5. Altamira Oriole (Icterus gularis)

The distinctive orange and black Altamira oriole has a black beak, face, and neck. The head, chest, and belly of this type of bird are all brilliant orange. A female Altamira oriole’s beak and chest are a duller shade of gray or black, giving her a slightly lighter overall coloration. These year-round residents of Mexico are non-migratory birds.

6. Bullock’s Oriole (Icterus bullockii)

Mostly found in the western half of the United States and far into Mexico, this variety of orange-chested and bellied bird can be seen. The underside and chest of a male Bullock’s oriole are a vivid orange-yellow color. They have black “masks” around their eyes, as well as black on their backs, wings, and top of their heads. Males also have black beaks.

The belly of the female Bullock’s oriole is still more gray or brown, while her head, chest, and tail are still pale orange. Her eye markings and beak are less prominently black.

7. Baltimore Oriole (Icterus galbula)

The female of this species of oriole is paler in color than the male, as is the case with other birds that have orange bellies and chests. Here, though, the distinction is not as obvious. Females retain color from their chest to the tips of their tails. Compared to men, the color black is merely somewhat duller.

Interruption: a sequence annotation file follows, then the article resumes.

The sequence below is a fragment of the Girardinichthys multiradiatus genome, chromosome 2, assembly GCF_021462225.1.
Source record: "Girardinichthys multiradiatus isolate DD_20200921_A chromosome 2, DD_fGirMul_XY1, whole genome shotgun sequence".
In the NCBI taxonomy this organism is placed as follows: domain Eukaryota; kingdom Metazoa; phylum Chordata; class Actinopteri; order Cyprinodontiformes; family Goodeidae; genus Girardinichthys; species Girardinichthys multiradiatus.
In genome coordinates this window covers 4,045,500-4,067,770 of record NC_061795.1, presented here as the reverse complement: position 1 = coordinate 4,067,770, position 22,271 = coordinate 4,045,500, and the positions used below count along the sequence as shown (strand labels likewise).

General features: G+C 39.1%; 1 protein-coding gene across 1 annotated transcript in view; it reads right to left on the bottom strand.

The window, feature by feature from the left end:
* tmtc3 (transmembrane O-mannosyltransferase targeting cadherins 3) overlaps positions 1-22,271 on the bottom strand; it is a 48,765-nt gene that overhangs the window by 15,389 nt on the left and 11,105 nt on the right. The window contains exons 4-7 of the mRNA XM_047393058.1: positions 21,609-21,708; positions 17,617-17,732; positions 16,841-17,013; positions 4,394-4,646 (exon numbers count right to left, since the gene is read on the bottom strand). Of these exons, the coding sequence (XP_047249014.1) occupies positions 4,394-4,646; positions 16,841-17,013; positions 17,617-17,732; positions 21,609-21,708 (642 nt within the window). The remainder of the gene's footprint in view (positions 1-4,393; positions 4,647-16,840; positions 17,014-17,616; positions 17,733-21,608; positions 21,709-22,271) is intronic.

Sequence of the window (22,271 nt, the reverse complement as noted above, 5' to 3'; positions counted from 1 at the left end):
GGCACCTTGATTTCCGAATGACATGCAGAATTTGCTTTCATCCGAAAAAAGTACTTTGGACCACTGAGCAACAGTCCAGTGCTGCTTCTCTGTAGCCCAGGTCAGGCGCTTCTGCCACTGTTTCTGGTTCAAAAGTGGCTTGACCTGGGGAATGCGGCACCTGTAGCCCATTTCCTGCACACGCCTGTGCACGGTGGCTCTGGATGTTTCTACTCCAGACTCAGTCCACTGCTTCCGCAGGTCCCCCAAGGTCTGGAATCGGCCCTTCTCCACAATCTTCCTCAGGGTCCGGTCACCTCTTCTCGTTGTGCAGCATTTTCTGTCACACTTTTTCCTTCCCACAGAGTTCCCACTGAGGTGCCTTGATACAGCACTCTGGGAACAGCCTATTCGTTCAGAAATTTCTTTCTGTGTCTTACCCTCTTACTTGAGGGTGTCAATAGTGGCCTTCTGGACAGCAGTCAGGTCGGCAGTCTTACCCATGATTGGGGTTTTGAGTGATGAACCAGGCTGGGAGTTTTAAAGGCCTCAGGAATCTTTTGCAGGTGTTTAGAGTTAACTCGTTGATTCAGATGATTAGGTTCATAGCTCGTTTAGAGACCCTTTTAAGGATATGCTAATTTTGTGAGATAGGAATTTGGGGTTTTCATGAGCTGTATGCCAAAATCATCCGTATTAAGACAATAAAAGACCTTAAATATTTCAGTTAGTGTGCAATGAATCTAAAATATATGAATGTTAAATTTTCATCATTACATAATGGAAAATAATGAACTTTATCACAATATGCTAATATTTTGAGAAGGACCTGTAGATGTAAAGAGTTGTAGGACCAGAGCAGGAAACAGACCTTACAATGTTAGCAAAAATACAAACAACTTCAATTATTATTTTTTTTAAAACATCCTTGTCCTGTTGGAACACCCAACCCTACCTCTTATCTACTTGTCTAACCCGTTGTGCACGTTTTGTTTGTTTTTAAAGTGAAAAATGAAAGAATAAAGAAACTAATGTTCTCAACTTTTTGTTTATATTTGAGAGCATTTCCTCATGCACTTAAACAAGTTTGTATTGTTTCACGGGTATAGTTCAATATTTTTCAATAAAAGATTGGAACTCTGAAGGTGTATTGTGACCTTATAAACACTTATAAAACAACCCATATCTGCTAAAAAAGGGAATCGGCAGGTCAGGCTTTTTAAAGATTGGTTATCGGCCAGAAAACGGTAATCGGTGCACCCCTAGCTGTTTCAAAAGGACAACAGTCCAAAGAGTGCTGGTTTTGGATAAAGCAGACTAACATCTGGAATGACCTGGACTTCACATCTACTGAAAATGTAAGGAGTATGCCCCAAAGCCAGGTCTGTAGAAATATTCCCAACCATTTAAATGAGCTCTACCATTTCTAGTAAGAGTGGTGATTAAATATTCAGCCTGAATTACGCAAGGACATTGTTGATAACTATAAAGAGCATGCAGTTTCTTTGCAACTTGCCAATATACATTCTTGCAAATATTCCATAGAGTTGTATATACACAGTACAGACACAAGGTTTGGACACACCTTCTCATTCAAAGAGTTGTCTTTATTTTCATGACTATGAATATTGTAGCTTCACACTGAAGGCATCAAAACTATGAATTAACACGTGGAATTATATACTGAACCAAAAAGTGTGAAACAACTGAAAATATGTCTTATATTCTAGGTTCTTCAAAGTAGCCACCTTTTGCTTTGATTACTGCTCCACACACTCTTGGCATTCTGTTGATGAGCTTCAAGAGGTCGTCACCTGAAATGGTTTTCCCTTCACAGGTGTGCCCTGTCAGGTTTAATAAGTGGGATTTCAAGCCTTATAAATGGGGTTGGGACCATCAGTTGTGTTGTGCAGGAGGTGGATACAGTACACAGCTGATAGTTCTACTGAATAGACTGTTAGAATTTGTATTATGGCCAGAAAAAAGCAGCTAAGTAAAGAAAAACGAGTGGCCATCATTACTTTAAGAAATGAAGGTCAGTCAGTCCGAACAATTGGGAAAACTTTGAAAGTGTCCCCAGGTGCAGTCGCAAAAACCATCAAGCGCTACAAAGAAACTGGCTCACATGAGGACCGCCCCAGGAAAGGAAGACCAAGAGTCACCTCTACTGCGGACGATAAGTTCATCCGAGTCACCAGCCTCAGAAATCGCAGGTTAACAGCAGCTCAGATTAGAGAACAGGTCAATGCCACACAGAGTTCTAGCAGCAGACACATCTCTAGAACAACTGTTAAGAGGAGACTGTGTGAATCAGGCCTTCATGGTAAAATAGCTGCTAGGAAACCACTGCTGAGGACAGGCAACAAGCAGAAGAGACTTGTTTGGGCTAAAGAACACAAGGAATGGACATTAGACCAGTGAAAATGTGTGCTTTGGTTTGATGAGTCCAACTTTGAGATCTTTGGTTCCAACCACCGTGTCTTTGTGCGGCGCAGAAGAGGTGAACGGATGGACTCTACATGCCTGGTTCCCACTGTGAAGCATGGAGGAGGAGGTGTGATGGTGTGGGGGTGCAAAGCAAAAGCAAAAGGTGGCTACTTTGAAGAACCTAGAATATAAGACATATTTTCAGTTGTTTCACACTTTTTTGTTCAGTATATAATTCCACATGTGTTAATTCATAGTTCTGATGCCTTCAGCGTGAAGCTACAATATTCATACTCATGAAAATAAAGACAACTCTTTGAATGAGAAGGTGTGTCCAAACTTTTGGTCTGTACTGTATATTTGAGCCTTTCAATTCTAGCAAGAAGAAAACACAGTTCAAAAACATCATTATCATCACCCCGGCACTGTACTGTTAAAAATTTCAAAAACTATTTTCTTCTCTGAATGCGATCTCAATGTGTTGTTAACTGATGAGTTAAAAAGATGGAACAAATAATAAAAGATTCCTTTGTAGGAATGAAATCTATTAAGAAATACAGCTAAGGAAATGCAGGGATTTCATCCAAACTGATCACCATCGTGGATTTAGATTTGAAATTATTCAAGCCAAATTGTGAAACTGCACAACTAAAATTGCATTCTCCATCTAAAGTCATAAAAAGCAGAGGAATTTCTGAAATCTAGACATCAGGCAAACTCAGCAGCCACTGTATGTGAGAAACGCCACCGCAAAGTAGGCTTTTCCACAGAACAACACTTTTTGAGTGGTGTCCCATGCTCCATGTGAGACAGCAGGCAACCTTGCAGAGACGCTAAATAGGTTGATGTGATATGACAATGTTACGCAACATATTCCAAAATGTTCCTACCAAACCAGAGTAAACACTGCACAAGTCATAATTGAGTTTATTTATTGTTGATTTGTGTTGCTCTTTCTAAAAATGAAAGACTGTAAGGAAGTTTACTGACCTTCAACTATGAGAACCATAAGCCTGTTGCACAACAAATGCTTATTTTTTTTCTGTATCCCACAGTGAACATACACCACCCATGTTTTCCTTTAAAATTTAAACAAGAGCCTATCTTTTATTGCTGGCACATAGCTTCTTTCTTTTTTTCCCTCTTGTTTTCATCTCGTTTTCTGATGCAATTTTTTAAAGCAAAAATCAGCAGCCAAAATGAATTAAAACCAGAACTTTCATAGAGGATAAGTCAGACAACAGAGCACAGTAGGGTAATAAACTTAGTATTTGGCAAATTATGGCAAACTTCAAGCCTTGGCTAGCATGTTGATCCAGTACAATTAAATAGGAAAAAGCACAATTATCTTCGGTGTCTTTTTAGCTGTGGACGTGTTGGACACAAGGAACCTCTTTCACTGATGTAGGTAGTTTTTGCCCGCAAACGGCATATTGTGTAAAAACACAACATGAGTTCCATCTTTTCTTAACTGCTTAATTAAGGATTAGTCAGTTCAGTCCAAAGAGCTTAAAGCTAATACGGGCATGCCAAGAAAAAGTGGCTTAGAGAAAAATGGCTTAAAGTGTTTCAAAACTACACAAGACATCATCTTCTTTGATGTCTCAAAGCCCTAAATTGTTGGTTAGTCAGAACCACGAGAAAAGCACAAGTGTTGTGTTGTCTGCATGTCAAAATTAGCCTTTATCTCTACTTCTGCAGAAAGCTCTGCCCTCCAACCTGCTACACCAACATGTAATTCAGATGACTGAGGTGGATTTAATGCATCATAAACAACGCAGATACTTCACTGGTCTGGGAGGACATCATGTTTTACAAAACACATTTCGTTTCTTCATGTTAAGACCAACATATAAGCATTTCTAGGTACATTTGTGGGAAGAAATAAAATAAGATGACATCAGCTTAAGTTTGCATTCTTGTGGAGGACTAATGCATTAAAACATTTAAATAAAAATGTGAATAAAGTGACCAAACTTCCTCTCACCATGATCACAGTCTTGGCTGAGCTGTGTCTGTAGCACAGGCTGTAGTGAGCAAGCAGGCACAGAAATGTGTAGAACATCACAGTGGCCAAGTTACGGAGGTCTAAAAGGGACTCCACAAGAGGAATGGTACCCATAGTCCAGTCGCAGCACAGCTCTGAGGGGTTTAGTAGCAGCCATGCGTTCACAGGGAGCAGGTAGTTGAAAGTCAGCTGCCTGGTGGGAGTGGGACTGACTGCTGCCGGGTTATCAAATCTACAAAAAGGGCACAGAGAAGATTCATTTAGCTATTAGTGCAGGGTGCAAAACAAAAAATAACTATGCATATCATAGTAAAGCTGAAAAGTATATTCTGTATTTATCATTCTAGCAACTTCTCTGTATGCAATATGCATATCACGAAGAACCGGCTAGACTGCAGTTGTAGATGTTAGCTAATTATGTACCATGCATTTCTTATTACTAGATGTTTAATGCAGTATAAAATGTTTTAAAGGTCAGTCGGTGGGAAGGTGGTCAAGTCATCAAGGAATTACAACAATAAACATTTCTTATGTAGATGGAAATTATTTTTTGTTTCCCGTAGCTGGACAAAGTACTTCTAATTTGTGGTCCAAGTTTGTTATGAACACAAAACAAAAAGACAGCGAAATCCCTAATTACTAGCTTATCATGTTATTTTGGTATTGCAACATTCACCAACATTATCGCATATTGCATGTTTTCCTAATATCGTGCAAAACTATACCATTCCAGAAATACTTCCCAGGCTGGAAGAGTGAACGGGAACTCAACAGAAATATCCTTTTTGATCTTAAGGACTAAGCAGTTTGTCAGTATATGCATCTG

In contrast to the Altamira and Bullocks orioles, these birds are primarily found in southern Mexico, however they can also be found in various Canadian provinces and, of course, in the northeastern states of the United States, such as Maine and Maryland. They don’t reside anywhere west of Texas, though during migration they may stop briefly in the US Southeast.

8. Orchard’s Oriole (Icterus spurius)

This oriole like to hang around in places like orchards where there is an abundance of fruit and nectar. They share a very similar geographic range with the Baltimore oriole. Compared to other orioles on this list, the orange belly and chest of this bird resemble those of an American robin. This bird’s head, wings, and tail are all black, and its overall color is rusty-orange. The wings have some orange feathering on them. The dull yellow color of female orchard birds is only seen on their wings; their heads and faces are not black.

9. Hooded Oriole (Icterus cucullatus)

The black chin, neck, wings, and tail of the hooded oriole provide a striking contrast to the bird’s brilliant yellow-orange breast, head, and belly. The males typically have this pigmentation. Females are more yellow than yellow-orange, and they lack the black neck and chin. In addition, their beaks are pale brown instead of the glossy black of the males, and their wings have a brownish tinge.

Orioles of this species are found in warmer climates, primarily in Mexico and several southern states.

10. Barn Swallow (Hirundo rustica)